why there is nothing like a “verified checkmark” for E-Mails of real companies like PayPal to distinguish their E-Mails from scams


why there is nothing like a “verified checkmark” for E-Mails of real companies like PayPal to distinguish their E-Mails from scams

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There is at least for Gmail: Gmail will authenticate the sender of the email and display a “signed by/mailed by” like in the header if it passes those checks. This then becomes one factor used to identify and handle potential spam messages.

In order for a system like that to work there needs to be a central authenticator. If there’s a central authenticator it’s going to be a for profit corp behind it. If it’s a corp then it’s going to show favoritism to its “trusted validated” companies. And that’s how you get threats to net neutrality. Does not having the trusted symbol mean you’re untrustworthy? Are smaller companies now at a disadvantage because they aren’t trusted?

There are also some companies I’ve had accounts with that will use a code word or phrase that they will always include in an email to you. That at least makes bad spoof jobs completely obvious, since they wouldn’t have that part on there.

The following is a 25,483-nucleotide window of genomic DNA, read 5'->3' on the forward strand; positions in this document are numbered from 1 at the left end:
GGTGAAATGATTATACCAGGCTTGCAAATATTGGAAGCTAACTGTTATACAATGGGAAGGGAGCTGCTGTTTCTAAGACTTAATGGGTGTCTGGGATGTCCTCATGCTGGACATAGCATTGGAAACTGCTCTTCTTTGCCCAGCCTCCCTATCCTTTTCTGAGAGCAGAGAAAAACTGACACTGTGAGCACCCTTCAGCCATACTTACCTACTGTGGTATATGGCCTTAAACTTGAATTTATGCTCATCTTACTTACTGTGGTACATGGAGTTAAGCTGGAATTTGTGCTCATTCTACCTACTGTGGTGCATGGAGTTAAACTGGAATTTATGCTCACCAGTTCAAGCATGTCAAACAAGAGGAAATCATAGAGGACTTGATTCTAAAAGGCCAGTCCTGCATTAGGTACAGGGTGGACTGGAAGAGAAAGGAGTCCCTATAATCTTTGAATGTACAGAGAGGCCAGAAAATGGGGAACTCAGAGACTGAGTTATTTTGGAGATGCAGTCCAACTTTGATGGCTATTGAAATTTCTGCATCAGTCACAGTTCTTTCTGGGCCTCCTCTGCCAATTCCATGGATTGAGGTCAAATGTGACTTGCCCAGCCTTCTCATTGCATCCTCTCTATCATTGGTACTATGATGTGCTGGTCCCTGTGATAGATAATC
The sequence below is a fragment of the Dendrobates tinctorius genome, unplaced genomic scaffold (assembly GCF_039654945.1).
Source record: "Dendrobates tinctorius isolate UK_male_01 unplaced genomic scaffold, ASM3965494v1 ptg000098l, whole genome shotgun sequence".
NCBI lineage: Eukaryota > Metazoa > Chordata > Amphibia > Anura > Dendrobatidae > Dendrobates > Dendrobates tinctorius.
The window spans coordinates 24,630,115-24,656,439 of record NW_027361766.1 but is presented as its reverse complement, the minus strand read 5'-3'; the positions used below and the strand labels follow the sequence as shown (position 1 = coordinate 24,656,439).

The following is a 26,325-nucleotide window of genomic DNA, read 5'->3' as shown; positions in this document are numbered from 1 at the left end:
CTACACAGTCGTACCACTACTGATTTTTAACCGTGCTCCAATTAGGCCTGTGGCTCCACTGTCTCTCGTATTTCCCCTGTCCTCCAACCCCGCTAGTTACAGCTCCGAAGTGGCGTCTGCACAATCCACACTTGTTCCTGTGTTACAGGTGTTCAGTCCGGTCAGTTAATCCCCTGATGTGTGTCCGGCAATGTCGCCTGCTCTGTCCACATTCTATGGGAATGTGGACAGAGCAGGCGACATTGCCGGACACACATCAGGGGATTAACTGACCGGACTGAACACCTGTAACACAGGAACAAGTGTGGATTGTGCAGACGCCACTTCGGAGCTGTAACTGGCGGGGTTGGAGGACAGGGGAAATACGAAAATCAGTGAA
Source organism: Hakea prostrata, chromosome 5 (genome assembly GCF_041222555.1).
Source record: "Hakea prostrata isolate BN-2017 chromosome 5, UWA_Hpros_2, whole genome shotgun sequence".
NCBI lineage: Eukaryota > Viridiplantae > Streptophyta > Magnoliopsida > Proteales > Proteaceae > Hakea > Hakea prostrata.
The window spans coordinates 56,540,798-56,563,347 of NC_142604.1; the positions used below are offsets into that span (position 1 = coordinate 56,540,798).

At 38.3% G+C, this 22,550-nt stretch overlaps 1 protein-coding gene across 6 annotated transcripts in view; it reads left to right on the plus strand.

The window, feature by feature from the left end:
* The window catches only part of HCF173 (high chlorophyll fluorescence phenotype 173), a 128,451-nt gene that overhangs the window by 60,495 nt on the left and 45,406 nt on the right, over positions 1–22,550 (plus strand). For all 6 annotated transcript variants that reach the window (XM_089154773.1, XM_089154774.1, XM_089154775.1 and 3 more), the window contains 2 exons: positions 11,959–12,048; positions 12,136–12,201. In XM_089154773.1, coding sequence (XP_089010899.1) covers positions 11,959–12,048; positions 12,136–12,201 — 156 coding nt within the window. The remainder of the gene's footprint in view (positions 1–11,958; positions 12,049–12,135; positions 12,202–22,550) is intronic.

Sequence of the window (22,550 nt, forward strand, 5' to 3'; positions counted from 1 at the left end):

There is. The primary problem is that people don’t always take time to actually look.

Each domain, like example.com can “blue check” their outgoing emails. Many mail servers will even reject incoming mail that doesn’t have the “verified check mark”.

The problem is that humans see an email, with the “blue check” from instascam.com saying their instantgram account is locked, click the link to instascam, their browsers loads the instascam webpage that they then enter their credentials into.

More details on how sent emails are verified. https://www.cloudflare.com/learning/email-security/dmarc-dkim-spf/

The entire internet was designed to not require any sender to prove their identity. In fact all traffic, as it travels through the internet, “self reports” where it came from, similar to how you can write anything you want in the return address of an envelope. The people who designed it were scientists and hobbyists and not thinking about the internet getting so big, and so important, that it would be worth anyone’s while to lie about where traffic came from.

Email protocols were invented around the same time. As such, they trust the “return address” that the sender claims to be. That’s just how it was invented, and the internet is now too big for anyone to propose a single, more secure system, that everyone would agree to adopt at once.

Instead, people have had to layer in “proof of identity” technology over the top of a system that doesn’t require it. One way is via “certificates,” that work a little like signatures. By comparing the signature on the email (or any data in general) with the “official” signature on file in some central trusted authority, you can tell it came from who it was supposed to. Some email providers like GMail now try to do this automatically, but this really only works if both the sending and receiving parties agree on who the authority should be.